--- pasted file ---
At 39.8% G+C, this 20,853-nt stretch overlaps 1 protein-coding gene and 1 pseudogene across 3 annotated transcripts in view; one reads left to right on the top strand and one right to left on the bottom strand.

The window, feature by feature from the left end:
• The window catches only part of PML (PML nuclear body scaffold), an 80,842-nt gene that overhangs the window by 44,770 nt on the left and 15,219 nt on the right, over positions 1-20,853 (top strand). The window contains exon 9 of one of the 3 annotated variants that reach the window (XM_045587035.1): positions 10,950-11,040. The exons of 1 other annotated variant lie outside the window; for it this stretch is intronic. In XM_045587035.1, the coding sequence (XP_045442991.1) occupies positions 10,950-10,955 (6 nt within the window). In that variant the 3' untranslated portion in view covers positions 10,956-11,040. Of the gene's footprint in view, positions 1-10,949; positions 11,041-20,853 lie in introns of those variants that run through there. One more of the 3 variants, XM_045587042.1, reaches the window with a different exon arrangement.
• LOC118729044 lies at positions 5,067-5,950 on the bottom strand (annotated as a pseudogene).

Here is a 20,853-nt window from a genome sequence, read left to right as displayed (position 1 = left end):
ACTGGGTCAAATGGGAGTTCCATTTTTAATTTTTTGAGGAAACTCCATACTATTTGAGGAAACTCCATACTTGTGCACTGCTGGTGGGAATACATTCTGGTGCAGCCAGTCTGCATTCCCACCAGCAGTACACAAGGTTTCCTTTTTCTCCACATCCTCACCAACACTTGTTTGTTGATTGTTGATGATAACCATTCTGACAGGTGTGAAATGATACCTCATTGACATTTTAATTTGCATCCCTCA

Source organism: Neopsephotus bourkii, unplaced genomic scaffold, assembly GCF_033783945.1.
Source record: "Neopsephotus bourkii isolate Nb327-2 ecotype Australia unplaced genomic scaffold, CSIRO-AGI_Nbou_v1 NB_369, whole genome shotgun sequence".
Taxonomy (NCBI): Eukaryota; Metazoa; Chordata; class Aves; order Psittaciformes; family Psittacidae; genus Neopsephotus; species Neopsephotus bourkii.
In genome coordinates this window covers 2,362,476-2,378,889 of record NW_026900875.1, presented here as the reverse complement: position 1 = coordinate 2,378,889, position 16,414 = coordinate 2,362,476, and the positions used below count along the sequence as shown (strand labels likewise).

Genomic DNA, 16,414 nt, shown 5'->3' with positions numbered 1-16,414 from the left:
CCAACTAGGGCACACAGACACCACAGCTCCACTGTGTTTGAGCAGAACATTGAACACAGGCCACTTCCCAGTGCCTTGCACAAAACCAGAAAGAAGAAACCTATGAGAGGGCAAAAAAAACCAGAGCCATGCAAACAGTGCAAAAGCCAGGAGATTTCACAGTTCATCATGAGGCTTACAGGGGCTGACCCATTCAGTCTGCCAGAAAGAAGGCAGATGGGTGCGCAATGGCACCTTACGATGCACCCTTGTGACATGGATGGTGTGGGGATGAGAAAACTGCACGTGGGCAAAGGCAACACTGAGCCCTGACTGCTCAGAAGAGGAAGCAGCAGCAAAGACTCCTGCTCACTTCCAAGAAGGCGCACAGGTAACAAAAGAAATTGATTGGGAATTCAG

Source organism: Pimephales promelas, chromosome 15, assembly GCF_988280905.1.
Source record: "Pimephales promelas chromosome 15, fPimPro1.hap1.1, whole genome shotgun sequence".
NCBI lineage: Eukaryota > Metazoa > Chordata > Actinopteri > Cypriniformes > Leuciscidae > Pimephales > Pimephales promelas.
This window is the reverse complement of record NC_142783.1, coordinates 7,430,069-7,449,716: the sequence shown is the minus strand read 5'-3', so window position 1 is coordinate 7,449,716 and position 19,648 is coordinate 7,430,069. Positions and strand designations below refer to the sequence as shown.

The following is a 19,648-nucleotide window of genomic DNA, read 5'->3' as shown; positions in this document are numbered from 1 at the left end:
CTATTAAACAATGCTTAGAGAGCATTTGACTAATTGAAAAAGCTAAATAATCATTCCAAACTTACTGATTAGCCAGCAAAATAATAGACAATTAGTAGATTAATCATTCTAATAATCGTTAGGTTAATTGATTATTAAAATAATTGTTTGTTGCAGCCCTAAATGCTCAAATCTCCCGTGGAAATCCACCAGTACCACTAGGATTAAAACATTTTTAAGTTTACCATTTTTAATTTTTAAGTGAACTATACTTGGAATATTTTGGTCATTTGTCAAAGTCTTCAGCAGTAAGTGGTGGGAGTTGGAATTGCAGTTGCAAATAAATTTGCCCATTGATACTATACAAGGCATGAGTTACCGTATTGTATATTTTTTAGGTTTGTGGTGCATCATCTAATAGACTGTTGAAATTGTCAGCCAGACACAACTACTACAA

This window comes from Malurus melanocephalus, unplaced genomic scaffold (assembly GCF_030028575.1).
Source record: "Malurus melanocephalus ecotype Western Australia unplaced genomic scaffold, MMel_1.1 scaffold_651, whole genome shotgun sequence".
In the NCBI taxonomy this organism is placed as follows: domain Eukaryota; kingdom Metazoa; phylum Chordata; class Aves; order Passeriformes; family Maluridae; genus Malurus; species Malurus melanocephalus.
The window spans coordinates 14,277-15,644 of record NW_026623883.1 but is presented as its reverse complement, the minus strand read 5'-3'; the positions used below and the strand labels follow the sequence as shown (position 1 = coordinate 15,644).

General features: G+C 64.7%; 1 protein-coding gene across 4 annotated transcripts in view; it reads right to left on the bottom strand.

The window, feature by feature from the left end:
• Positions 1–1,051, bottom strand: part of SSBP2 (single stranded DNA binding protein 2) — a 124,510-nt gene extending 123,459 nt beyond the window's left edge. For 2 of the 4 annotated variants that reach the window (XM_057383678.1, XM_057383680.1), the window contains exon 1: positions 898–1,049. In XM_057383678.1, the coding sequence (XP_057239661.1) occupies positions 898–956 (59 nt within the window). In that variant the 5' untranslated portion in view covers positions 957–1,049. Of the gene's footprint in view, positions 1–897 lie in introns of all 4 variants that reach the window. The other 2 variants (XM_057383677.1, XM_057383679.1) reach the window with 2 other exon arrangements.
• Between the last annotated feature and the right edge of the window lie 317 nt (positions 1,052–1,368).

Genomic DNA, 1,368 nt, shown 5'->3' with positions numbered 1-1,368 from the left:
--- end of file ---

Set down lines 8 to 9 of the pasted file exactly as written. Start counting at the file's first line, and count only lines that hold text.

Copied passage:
Source record: "Neopsephotus bourkii isolate Nb327-2 ecotype Australia unplaced genomic scaffold, CSIRO-AGI_Nbou_v1 NB_369, whole genome shotgun sequence".
Taxonomy (NCBI): Eukaryota; Metazoa; Chordata; class Aves; order Psittaciformes; family Psittacidae; genus Neopsephotus; species Neopsephotus bourkii.